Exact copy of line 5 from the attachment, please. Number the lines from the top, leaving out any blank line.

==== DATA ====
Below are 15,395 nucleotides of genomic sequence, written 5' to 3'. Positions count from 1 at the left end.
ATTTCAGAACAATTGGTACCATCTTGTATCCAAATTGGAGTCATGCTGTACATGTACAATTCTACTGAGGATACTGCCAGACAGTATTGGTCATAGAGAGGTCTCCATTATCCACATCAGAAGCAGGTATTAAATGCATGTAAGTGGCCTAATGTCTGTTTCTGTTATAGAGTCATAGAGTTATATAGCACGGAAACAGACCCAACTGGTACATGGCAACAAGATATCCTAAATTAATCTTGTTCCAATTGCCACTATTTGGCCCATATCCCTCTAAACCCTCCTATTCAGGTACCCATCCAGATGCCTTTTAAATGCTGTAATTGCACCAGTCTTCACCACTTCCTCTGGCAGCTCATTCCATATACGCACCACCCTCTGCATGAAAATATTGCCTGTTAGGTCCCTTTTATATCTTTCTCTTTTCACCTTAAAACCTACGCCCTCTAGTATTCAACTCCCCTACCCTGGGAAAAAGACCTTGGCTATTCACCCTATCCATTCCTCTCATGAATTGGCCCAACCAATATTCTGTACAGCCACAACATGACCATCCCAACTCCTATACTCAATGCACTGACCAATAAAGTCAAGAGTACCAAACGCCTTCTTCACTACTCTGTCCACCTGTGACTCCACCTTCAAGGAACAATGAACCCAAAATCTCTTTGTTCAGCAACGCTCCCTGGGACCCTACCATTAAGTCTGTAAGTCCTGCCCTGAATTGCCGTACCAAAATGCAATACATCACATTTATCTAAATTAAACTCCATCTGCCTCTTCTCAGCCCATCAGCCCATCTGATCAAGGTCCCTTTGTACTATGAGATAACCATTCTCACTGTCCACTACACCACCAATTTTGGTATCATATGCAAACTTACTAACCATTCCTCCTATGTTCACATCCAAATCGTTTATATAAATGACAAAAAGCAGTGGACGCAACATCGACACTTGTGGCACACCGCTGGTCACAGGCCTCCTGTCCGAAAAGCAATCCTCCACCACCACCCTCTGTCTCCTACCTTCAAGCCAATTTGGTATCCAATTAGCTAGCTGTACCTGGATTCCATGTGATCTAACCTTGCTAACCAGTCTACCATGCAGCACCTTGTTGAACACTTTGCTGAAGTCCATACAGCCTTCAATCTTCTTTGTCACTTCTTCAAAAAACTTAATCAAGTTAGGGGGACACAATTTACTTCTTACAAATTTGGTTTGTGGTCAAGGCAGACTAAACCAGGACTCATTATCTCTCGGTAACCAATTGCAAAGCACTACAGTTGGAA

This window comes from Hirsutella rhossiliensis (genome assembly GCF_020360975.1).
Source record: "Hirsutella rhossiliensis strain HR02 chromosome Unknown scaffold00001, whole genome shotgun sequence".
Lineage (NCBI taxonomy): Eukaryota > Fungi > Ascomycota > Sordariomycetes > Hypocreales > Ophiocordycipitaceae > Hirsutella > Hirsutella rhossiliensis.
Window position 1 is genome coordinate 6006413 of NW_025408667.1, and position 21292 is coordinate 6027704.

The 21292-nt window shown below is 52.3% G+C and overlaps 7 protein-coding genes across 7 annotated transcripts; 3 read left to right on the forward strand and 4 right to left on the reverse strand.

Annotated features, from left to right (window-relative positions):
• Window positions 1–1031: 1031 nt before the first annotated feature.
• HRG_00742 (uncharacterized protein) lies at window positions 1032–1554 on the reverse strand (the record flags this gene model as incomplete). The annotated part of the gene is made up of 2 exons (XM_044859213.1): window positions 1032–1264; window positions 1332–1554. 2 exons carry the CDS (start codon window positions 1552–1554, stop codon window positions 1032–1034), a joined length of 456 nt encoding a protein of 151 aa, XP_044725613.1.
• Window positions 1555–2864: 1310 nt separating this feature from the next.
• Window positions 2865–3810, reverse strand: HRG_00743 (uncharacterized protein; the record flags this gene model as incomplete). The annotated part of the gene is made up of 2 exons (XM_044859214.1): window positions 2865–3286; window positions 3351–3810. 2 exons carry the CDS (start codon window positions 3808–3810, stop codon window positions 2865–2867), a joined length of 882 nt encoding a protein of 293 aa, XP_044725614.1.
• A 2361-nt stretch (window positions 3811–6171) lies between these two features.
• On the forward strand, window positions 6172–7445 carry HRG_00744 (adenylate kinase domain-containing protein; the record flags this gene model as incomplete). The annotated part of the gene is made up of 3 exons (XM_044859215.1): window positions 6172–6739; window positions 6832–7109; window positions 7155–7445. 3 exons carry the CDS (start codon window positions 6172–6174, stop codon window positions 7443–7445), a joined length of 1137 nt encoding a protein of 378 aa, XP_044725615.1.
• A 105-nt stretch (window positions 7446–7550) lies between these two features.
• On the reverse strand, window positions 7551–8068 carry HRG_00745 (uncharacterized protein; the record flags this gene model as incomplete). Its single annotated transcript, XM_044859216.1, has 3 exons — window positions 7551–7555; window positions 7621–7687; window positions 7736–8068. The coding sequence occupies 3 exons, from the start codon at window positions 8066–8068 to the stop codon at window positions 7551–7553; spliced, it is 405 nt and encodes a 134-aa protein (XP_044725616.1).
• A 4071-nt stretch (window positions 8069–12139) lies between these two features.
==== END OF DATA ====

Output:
Lineage (NCBI taxonomy): Eukaryota > Fungi > Ascomycota > Sordariomycetes > Hypocreales > Ophiocordycipitaceae > Hirsutella > Hirsutella rhossiliensis.